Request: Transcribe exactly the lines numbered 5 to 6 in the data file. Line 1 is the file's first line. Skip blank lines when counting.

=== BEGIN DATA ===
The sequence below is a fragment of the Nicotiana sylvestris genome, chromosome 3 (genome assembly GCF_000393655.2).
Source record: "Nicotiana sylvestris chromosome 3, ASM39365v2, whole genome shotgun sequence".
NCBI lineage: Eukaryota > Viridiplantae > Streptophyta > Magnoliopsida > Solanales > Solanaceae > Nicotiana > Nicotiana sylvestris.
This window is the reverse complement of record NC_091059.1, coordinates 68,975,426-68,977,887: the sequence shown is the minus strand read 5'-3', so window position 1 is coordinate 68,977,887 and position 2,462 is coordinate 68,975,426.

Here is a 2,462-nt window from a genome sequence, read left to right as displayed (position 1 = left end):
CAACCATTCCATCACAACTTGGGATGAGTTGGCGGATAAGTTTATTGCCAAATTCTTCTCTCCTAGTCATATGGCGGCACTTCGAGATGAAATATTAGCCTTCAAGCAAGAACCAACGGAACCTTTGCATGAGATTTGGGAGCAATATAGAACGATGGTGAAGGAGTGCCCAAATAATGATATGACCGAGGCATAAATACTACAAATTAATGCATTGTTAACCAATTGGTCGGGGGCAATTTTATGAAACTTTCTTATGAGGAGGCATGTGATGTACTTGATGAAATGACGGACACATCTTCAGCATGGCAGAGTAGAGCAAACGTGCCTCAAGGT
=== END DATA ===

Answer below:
Here is a 2,462-nt window from a genome sequence, read left to right as displayed (position 1 = left end):
CAACCATTCCATCACAACTTGGGATGAGTTGGCGGATAAGTTTATTGCCAAATTCTTCTCTCCTAGTCATATGGCGGCACTTCGAGATGAAATATTAGCCTTCAAGCAAGAACCAACGGAACCTTTGCATGAGATTTGGGAGCAATATAGAACGATGGTGAAGGAGTGCCCAAATAATGATATGACCGAGGCATAAATACTACAAATTAATGCATTGTTAACCAATTGGTCGGGGGCAATTTTATGAAACTTTCTTATGAGGAGGCATGTGATGTACTTGATGAAATGACGGACACATCTTCAGCATGGCAGAGTAGAGCAAACGTGCCTCAAGGT